Although I am beginning to place a few of my newer stories outside of NYC, I do think that NYC is one of the things that distinguishes my books from some others. In fact, when I had that wonderful moment, years back, of having Music Over Manhattan praised on NPR by Daniel Pinkwater and Scott Simon, one of the things Scott Simon said was that it was refreshing to read a picture book that takes place in a city rather than in the suburbs or in the country. Now, when I think of most picture books, I can see that what he was saying was true. Of course, there are plenty of books that take place in cities, but certainly they are in the minority. There are probably marketing decisions in the publishing houses behind this, but I think it probably also has something to do with our notions of the child and of the city, of the child as pure, innocent, etc. and the city as a place of corruption. The country (with the suburbs as a bit of a stand-in for the country) is perceived as a place of purity. It is all very much an old pastoral notion. Of course, the idea of the pastoral always comes from city folks. Farmers mucking around in the barn and doing back-breaking work don’t have the same sense of the country. No happy, poetry-writing shepherds and dancing fawns for them.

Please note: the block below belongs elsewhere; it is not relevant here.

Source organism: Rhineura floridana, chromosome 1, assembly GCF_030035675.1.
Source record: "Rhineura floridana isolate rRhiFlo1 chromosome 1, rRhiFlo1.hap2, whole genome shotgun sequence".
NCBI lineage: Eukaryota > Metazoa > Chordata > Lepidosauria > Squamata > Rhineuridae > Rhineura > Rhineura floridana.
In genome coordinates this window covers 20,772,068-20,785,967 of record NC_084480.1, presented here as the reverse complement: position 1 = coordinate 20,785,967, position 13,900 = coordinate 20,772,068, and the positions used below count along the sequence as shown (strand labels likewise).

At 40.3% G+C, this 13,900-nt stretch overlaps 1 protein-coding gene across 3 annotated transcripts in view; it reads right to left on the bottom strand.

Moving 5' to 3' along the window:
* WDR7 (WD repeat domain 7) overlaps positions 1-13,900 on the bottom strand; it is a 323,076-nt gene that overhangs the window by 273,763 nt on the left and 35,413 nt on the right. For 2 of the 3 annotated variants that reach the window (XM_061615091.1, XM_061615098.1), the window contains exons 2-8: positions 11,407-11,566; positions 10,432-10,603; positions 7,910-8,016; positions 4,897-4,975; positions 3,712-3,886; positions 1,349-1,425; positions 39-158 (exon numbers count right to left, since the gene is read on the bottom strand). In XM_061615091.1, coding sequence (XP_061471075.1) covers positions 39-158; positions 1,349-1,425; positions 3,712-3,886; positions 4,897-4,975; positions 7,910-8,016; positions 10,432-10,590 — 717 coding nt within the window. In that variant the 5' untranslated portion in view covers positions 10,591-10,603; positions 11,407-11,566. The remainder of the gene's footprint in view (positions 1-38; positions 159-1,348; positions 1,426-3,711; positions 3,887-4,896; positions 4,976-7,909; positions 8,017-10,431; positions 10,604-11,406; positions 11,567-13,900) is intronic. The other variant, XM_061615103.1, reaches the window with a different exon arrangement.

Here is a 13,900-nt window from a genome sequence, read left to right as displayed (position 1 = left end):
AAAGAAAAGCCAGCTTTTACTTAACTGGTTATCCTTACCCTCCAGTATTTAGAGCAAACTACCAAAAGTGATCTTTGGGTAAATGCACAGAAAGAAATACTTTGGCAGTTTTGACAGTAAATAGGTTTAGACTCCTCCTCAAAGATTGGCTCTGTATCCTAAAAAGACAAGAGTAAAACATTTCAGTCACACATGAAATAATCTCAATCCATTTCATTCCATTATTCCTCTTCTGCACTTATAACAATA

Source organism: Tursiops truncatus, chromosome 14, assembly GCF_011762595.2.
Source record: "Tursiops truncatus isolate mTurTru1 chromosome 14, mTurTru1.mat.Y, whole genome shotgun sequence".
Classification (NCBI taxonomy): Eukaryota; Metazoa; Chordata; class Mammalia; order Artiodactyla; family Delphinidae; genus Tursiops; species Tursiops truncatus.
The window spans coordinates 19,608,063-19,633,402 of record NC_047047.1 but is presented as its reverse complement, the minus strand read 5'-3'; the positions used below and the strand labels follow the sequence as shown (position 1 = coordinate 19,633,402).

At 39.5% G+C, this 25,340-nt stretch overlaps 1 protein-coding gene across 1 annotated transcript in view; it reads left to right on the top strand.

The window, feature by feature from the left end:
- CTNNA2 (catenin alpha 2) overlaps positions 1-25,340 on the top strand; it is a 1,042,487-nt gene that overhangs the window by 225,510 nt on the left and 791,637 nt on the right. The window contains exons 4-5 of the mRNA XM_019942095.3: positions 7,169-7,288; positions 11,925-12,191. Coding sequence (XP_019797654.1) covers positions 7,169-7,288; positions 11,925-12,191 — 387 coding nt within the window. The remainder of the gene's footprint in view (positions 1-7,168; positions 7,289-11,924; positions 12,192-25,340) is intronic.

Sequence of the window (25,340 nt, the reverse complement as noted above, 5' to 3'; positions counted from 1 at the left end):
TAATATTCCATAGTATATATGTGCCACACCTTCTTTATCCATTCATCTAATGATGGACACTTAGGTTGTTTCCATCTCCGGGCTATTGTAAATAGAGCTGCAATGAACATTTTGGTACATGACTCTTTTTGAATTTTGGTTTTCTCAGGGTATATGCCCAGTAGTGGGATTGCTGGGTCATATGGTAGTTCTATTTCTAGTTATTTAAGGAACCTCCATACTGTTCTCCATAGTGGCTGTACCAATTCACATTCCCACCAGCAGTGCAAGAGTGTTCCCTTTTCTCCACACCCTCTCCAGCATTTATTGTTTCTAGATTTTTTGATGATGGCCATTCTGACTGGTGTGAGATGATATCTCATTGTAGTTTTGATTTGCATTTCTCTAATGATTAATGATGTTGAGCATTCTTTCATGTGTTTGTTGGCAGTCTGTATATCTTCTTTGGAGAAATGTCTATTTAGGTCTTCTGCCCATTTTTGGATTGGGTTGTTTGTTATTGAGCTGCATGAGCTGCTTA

I see Sendak and Steig as my biggest influences, and I keep going back to them. But there is a wide range of picture books that I turn to. I truly love picture books. In adult literature, I also read widely, but I have a particular affinity for some of the magic realists from Latin America. My picture books, in fact, might be seen as magic realism for children. There are also a great many painters whom I like, and I do enjoy spending time wandering around museums. A number of years ago, in fact, I was in Paris and saw a remarkable exhibit of Chagall’s work. I had not looked at him for years and was surprised by the depth of his work. As for my own work, I have never intentionally used Chagall as a source, but my work has been compared to his, and I suppose there is some similarity. (Since I don’t illustrate, I am, of course, talking about my subject matter and approach.) Like Chagall, I can’t always keep my characters from taking to the air. They are always flying about and leaving solid ground. It seems to be a question of gravity.